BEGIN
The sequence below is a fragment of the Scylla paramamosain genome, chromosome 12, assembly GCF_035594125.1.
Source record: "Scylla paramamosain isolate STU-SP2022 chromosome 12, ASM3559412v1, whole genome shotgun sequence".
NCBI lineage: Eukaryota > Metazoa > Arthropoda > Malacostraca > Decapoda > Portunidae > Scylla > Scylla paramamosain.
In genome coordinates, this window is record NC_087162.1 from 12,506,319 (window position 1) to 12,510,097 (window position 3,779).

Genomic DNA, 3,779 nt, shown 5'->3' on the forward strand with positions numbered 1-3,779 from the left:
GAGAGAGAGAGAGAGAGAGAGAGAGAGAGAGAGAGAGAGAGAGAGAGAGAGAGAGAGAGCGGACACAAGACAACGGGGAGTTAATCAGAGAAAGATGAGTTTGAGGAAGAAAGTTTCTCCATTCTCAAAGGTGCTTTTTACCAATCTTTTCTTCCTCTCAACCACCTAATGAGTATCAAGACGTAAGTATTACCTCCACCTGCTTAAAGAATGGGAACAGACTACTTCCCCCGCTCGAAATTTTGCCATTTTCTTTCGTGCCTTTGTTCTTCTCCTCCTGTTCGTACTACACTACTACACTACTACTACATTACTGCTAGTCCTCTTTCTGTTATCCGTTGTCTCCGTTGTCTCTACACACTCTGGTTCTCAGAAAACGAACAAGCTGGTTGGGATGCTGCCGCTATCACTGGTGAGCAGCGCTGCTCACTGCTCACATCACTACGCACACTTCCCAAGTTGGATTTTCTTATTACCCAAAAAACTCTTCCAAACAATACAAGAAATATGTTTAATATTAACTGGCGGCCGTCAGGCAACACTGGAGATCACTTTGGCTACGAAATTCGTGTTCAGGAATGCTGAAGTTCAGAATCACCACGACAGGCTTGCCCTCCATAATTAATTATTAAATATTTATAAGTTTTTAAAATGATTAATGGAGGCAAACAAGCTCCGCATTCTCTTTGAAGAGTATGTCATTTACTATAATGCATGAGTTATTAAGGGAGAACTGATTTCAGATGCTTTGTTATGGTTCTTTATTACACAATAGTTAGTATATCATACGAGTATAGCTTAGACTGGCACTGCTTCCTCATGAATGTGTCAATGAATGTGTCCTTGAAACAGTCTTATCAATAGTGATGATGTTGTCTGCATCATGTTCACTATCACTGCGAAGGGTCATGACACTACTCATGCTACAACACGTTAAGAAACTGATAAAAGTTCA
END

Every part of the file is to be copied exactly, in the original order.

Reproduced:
The sequence below is a fragment of the Scylla paramamosain genome, chromosome 12, assembly GCF_035594125.1.
Source record: "Scylla paramamosain isolate STU-SP2022 chromosome 12, ASM3559412v1, whole genome shotgun sequence".
NCBI lineage: Eukaryota > Metazoa > Arthropoda > Malacostraca > Decapoda > Portunidae > Scylla > Scylla paramamosain.
In genome coordinates, this window is record NC_087162.1 from 12,506,319 (window position 1) to 12,510,097 (window position 3,779).

Genomic DNA, 3,779 nt, shown 5'->3' on the forward strand with positions numbered 1-3,779 from the left:
GAGAGAGAGAGAGAGAGAGAGAGAGAGAGAGAGAGAGAGAGAGAGAGAGAGAGAGAGAGCGGACACAAGACAACGGGGAGTTAATCAGAGAAAGATGAGTTTGAGGAAGAAAGTTTCTCCATTCTCAAAGGTGCTTTTTACCAATCTTTTCTTCCTCTCAACCACCTAATGAGTATCAAGACGTAAGTATTACCTCCACCTGCTTAAAGAATGGGAACAGACTACTTCCCCCGCTCGAAATTTTGCCATTTTCTTTCGTGCCTTTGTTCTTCTCCTCCTGTTCGTACTACACTACTACACTACTACTACATTACTGCTAGTCCTCTTTCTGTTATCCGTTGTCTCCGTTGTCTCTACACACTCTGGTTCTCAGAAAACGAACAAGCTGGTTGGGATGCTGCCGCTATCACTGGTGAGCAGCGCTGCTCACTGCTCACATCACTACGCACACTTCCCAAGTTGGATTTTCTTATTACCCAAAAAACTCTTCCAAACAATACAAGAAATATGTTTAATATTAACTGGCGGCCGTCAGGCAACACTGGAGATCACTTTGGCTACGAAATTCGTGTTCAGGAATGCTGAAGTTCAGAATCACCACGACAGGCTTGCCCTCCATAATTAATTATTAAATATTTATAAGTTTTTAAAATGATTAATGGAGGCAAACAAGCTCCGCATTCTCTTTGAAGAGTATGTCATTTACTATAATGCATGAGTTATTAAGGGAGAACTGATTTCAGATGCTTTGTTATGGTTCTTTATTACACAATAGTTAGTATATCATACGAGTATAGCTTAGACTGGCACTGCTTCCTCATGAATGTGTCAATGAATGTGTCCTTGAAACAGTCTTATCAATAGTGATGATGTTGTCTGCATCATGTTCACTATCACTGCGAAGGGTCATGACACTACTCATGCTACAACACGTTAAGAAACTGATAAAAGTTCA